This was on a day the BJP took out a protest march from its state headquarters to Dorina Crossing at Esplanade where the party activists jostled with police. Later a BJP delegation called on Governor K N Tripathi at Raj Bhavan and served him a memorandum demanding strict action against the Trinamool leaders shown in the sting video.  

The Left and the Congress too today hit the streets of Kolkata demanding immediate arrest of the Trinamool leaders captured in the sting operation.   

(Bappaditya Paul is editor NEWSMEN. This report first appeared on NEWSMEN on 15 March 2016.)

Indian Railways scraps Mamata Banerjee PPP medical college plan

By bappaditya paul

RAILWAYS ministry has dropped the plan for upgrade of railway hospitals into medical colleges in public private partnership (PPP) as was announced by Mamata Banerjee in the 2009-10 Railways Budget.

This after the ministry later found out that the Medical Council of India rules did not permit PPP with government hospitals anywhere in the country. Indian Railways and all its wings are owned by the Central government.

The matter came to light on Friday when the minister of state for railways, Manoj Sinha, replied to a query put forward by CPI-M Rajya Sabha MP Ritabrata Banerjee.

Ritabrata had sought to know if the Railways has set up any medical college in West Bengal as was announced by then railways minister Mamata Banerjee in her Budget speech during the UPA-II regime.

Answering the query, Sinha replied: “The then Honourable Minister of Railways during her Budget speech 2009-10 had announced ‘Medical colleges are planned to be established attached to existing railway hospitals through PPP, to give higher education facilities to new generation of railway children.”

ritabrata-rajya-sabha-reply

“As per Medical Council of India rules, Public Private Partnership (PPP) with Government (Railway) hospital is not permitted. The Ministry have, therefore, dropped the proposal of setting up of Railway Medical Colleges.”  

Ritabrata posted on his Twitter handle minister Sinha’s printed reply, and wrote: “Ministry of Railways – setting up of Med Colleges by our CM is not permitted at all! D cat is out of d bag!!”

It may be recalled that Mamata Banerjee as the Railways minister in 2009-10 announced that she had plans to upgrade a number of railway hospital in West Bengal, including the Tapan Sinha Memorial Hospital of Metro Railway in Kolkata, into medical colleges.

West Bengal has a number of super speciality railway hospitals, namely, the BR Singh Hospital at Sealdah, Railway Orthopaedic Hospital at Howrah, Central Hospital Garden Reach, NF Railway Hospital at New Jalpaiguri etc. 

(Bappaditya Paul is editor NEWSMEN. This article first appeared on NEWSMEN on 12 March 2016.)

‘Let’s wait for court judgement before commenting on JNU row’

By bappaditya paul

NOTWITHSTANDING the debate over police crackdown at JNU raging through the country, Nobel laureate Kailash Satyarthi has said that he would rather wait for the court judgment on the issue before giving his opinion.

“I am not an expert on this and am not aware of all the details. Many experts from both the political and apolitical spectrums are there to speak on the issue,” Satyarthi said when asked about his take on the nationalist versus anti-national debate that has cropped up centring the JNU episode. Satyarthi was interacting with media persons at Kolkata Press Club this afternoon.

Next, asked specifically about his views on the arrest of JNU Student Union president Kanhaiya Kumar, the Nobel laureate steered away from taking a stand. “The matter is already in court. Let us wait for the court judgement,” he said.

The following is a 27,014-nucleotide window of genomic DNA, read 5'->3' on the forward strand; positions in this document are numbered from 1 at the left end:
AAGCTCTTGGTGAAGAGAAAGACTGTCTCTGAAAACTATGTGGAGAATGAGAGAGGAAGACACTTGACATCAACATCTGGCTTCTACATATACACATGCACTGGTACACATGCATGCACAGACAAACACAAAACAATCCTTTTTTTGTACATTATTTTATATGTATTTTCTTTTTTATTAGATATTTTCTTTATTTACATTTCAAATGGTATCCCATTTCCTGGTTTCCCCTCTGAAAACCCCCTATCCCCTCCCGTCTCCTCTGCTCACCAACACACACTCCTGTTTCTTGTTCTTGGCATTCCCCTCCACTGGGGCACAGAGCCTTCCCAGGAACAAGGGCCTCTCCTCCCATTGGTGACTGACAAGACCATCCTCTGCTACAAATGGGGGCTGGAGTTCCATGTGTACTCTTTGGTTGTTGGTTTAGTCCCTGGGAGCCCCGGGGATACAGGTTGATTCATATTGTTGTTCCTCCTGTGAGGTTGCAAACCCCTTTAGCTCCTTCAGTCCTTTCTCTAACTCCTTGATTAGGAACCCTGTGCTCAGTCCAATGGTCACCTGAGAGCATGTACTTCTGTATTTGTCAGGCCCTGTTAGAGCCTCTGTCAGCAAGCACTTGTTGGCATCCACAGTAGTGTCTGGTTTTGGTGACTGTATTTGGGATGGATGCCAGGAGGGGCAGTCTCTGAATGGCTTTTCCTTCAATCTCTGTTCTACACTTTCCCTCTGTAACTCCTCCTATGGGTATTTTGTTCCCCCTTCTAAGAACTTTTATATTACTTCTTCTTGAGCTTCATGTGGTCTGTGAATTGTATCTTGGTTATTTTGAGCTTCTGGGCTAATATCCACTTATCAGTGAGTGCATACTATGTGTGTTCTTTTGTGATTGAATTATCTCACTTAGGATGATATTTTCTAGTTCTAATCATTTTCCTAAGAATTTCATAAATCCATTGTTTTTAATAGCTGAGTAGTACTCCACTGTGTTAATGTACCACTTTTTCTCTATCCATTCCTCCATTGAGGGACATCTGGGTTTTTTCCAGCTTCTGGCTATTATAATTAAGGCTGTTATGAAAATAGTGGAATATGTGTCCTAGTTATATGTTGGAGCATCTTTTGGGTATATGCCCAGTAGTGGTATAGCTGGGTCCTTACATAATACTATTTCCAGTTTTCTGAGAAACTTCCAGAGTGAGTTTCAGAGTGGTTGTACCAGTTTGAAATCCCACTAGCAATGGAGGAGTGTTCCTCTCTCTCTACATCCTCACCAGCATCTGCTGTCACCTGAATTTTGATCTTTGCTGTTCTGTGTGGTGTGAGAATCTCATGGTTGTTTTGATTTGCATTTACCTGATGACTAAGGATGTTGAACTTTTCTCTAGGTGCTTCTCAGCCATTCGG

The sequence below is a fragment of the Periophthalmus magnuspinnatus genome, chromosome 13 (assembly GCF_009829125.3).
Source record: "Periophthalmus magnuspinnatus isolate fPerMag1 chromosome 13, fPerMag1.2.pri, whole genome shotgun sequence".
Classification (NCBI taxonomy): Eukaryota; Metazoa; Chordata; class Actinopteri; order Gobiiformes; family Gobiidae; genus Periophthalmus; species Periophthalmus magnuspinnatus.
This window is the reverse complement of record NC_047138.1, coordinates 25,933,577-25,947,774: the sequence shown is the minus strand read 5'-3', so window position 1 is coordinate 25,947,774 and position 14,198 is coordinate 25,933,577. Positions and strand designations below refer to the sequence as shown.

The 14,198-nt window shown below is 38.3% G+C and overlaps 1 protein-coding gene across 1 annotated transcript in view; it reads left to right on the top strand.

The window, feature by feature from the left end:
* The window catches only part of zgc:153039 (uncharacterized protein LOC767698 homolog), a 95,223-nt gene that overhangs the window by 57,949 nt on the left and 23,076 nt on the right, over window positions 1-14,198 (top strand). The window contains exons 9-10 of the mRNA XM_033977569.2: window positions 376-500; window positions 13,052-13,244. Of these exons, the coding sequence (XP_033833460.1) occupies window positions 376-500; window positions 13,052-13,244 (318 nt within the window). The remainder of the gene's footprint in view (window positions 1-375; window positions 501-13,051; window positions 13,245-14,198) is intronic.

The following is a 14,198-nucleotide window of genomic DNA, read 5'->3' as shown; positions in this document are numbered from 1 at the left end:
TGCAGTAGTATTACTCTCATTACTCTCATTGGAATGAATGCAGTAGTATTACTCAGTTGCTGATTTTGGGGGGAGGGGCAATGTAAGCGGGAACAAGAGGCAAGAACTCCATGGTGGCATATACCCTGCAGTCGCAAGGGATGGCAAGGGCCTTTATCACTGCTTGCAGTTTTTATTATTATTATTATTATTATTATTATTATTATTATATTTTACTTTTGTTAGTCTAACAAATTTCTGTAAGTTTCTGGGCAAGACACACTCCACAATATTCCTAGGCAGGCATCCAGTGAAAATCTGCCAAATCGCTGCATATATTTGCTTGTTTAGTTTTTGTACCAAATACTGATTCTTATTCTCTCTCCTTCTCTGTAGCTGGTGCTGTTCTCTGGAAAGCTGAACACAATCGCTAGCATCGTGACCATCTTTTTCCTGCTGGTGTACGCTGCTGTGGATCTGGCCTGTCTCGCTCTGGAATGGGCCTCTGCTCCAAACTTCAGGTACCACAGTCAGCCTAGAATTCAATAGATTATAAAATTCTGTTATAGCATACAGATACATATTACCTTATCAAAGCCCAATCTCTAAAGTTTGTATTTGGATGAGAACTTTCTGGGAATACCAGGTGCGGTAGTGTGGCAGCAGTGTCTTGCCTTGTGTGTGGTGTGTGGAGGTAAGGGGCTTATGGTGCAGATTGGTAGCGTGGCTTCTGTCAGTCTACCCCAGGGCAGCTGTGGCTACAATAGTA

Satyarthi later qualified the response saying that he had returned from Latin America only three days ago and could gather little insights to form an opinion on the JNU issue. “In fact, I spoke to a friend to learn the details.”  

The 62-year rights activist was conferred the Nobel Peace Prize in 2014 for his near four decade fight against child labour and child slavery.

Interestingly, the very next of the JNUSU president’s arrest on 12 February over alleged “anti-national” slogans, another Nobel laureate, Amartya Sen, had remarked in Delhi that India as a nation had become too tolerant of intolerance. Sen made the comment while delivering a lecture about the right to dissent.

Satyarthi today said that according to him, there were three serious dangers to society and those were ~ apathy, fear, and intolerance. “But these are global phenomenon and not peculiar to India,” he said.

The foundation named after Satyarthi would launch a “100 million for 100 million campaign” later this year to ustilise youths across the globe to reach out to their deprived counter parts. “I see frustration, violence, and intolerance increasing among the young people. On the other hand, they are full of enthusiasm but their strengths are not being harnessed. To change this, I am planning the biggest campaign in human history wherein 100 million empowered youths would reach out to 100 million of their counterparts who are not empowered,” the Nobel laureate said.

The campaign would run both online and offline over the social and traditional media. Satyarthi has plans to rope in the universities in India to further the campaign.

Referring to the upcoming Union Budget, the Nobel laureate demanded an increase in allocation of funds for programmes related to children.

“In India, over 41 per cent of the population is below 18 years. But the budget spending on children education and healthcare combined is less than 4 per cent. If India wants to do justice to her children, the government must have to spend more on children,” Satyarthi said.

(Bappaditya Paul is editor NEWSMEN. This report first appeared in NEWSMEN on 20 February 2016.)

Audi rash kills Air Force jawan at Red Road Republic Day drill

Abhimanyu Gaur, Air Force & killer Ambia Sohrab
Abhimanyu Gaud (left) and Ambia Sohrab in file photographs.

By bappaditya paul